What I have discovered is that human behavior, physical body language appears to run standard across the board. Whether it be a “normal” individual, a diagnosed person, or someone in crisis they all seem to demonstrate the same physical behavior traits, or body language consistant with what we know about reading/interpreting body language.
This I have found especially true with aggressive/violent behavior. Agitation, pre-assault indicators, anger, apear to remain the same no matter the persons mental state at that time.
Confusion, alertness, and other body language may not always be consistent with what we know to be standard. However, I am continuing my study on all of this as well.
What this means is that no matter who the individual is, their behavior will telegraph their intention to lash out physically. This is something that I have not seen a lot of research on, therefore I started my own. What my research shows thus far is that we can consistently recognize, address and prepare for a physical encounter/assault without having to “diagnose” a person in the moment to interpret their intentions. They all portray the same physical traits, and therefore you can recognise and protect yourself from a physical assault.
A few years ago the Lead Instructor at Fort Campbell Army Combatives program (MACP) called me and asked me to prepare a short training video to teach how to recognize the physical behavior of a person intending to physically attack another. This video is below.
I found one good article from Police One describing physical assault indicators as well. It is at this link HERE. It is a good read, and will also help you “read” people prior to an attack.
I have included in my study undiagnosed “normal” people, schizophrenia, Bi-Polar, Intoxicated, Narcotic influenced “high/stoned”, Psychopathy, PTSD, Dementia, and other clinically diagnosed persons. I will continue my face to face, hands on research, however at this point these are my findings.
No matter what mental state the individual is in, they will foretell their intentions of a physical assault.
My research has found no deviation due to race or ethnic/cultural background either.
Learn to recognize potential dangerous behavior, and how to deal with it; Before it gets out of control.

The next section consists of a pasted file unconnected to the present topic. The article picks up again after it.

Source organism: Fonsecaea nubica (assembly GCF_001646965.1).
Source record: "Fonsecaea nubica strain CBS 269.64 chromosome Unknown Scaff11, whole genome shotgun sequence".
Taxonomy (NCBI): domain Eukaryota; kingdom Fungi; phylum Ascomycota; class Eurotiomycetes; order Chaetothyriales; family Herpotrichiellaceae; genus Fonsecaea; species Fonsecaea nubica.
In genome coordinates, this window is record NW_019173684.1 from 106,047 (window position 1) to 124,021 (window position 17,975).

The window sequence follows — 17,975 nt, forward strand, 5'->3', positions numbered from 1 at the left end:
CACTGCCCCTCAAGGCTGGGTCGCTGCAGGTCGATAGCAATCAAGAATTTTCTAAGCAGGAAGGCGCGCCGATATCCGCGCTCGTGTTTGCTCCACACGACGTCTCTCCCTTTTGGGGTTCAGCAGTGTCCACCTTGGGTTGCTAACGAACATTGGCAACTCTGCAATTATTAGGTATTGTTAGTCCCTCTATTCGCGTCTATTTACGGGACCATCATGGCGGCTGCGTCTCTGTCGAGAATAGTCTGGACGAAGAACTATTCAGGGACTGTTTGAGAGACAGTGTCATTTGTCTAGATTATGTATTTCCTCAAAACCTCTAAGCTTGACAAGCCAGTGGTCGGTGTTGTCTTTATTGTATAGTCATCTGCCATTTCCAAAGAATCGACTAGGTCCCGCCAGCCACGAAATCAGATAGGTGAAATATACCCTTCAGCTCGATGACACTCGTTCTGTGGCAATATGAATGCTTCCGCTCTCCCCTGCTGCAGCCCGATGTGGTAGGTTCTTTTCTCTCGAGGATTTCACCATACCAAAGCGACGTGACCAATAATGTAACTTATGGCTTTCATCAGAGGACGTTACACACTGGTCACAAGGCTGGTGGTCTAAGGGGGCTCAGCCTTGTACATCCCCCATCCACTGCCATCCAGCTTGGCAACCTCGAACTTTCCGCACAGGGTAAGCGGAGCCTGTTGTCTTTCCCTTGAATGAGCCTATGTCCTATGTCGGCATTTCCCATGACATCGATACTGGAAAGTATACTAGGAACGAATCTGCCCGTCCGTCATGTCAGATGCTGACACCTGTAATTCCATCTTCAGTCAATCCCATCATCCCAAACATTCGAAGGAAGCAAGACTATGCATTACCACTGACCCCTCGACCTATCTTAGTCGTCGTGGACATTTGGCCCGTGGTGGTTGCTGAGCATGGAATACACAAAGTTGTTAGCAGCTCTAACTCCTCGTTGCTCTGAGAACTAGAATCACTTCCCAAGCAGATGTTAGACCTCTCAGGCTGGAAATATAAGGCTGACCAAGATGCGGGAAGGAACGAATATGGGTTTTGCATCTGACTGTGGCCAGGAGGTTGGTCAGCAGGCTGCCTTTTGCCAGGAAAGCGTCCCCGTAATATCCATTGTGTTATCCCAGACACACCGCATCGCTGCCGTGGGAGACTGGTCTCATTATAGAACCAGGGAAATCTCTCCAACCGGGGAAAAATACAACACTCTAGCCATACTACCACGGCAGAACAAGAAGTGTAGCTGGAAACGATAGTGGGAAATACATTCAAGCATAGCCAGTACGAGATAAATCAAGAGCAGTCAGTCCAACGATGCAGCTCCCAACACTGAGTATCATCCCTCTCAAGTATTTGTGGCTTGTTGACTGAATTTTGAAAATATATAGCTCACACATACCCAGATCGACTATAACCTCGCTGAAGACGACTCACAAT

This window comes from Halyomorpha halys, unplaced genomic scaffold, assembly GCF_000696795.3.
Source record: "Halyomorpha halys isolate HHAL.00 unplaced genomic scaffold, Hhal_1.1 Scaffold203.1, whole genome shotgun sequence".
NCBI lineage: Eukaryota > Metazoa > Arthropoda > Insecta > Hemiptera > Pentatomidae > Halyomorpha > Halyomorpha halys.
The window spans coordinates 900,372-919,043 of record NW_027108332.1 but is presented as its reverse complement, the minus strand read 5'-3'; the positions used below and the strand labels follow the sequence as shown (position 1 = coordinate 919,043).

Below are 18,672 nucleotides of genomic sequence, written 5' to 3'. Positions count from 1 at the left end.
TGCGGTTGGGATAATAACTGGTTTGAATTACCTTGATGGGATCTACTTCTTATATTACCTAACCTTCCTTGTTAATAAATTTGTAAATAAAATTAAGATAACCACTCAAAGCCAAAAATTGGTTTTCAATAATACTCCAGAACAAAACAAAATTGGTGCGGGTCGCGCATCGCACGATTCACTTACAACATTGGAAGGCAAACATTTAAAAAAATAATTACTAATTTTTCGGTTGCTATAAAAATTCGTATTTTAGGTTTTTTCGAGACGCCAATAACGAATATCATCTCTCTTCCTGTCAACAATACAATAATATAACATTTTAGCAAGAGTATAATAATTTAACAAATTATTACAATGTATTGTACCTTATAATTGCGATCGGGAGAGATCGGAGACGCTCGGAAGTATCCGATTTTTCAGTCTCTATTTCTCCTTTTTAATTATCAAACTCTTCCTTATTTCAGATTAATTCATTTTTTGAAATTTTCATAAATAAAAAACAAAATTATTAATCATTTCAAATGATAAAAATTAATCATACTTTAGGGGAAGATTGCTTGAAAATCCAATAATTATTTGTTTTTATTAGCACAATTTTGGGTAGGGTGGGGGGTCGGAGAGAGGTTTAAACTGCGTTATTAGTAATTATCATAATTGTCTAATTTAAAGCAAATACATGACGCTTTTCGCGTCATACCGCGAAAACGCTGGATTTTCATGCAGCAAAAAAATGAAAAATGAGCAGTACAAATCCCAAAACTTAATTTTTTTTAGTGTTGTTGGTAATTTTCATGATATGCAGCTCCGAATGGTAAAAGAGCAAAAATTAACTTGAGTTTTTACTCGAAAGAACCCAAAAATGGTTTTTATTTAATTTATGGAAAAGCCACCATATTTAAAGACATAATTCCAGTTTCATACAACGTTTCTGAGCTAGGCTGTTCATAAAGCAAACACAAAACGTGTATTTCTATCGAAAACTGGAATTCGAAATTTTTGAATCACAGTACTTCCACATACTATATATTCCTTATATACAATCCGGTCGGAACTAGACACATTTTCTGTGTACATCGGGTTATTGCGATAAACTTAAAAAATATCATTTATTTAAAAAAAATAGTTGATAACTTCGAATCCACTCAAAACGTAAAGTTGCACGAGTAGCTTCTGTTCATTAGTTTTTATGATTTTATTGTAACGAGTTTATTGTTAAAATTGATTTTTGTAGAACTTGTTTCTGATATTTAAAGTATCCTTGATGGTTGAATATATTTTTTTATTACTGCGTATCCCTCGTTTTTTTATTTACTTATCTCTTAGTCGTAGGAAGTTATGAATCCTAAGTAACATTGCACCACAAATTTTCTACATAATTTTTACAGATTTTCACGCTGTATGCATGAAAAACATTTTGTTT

Get educated, get safe!
Police, Military, and other government agents are getting this training, the problem is that they are not the victims. The normal American on the streets are the victims, and You are not getting the knowledge you need to recognize these threats.
The video below will give you a crash course on what to look for.
How to deal with it and alter the behavior is covered in detail in the book.
As we watch the rating go up and down, spike and plummet, we can see why. When we analyize this objectively (as I am taking NO political stance here on either side), we are looking at the blunders that should have and could have been avoided with Behavioral Programming methodology.
First up, the Trump repeat.
The candidate: Donald J. Trump, the classiest candidate
The gaffe: Discussing Ted Cruz’s opposition to waterboarding, Trump heard a shout in the audience. “She just said a terrible thing,” Trump said. You know what she said? Shout it out because I don’t want to say.” She did it, but he decided to repeat it anyway. “OK. You’re not allowed to say—and I never expect to hear that from you again,” he impishly scolded. “She said he’s a pussy. That’s terrible. Terrible!”
We discuss this in depth in the book Behavioral Programming. It is a social and interpersonal rule breaker to repeat, and raise/give attention and acknowledge an intentional personal attack. This is discussed in Chapter 21 in the book, the effects of doing this and what the appropriate alternatives are.
This “cackling” from the crowd seems to be somewhat common place during speaches. In chapter 30 of the book we discuss this and how to stop it. If you address behavior correctly, others will respond the programming and prevent future instances, even from completely different people.
Chapter 34 of the book also addresses these types of issues. How to turn a negative comment or situation around to be positive and make you look good and the other person satisfied as well.
Chapter 38 lays out the rules for keeping these types of incidents from happening again. Deal with an issue once, make it a positive experience, and keep it from happening again.
A huge part of these candidates loosing supporters and poll numbers dropping is due to comments or actions “going viral”. The word gets around very quickly these days with social media and the news. Chapter 44 in the book teaches you all about how this social dynamic works, and how to make it work in your favor, or start a revolution against you.
The candidate: Hillary Clinton
The gaffe: Perhaps it’s more the denouement of a gaffe. During a Facebook chat Tuesday, journalist-activist Jose Antonio Vargas criticized Clinton for referring to people who are in the country without official status as “illegal immigrants.” In response, she pledged to quit using the term.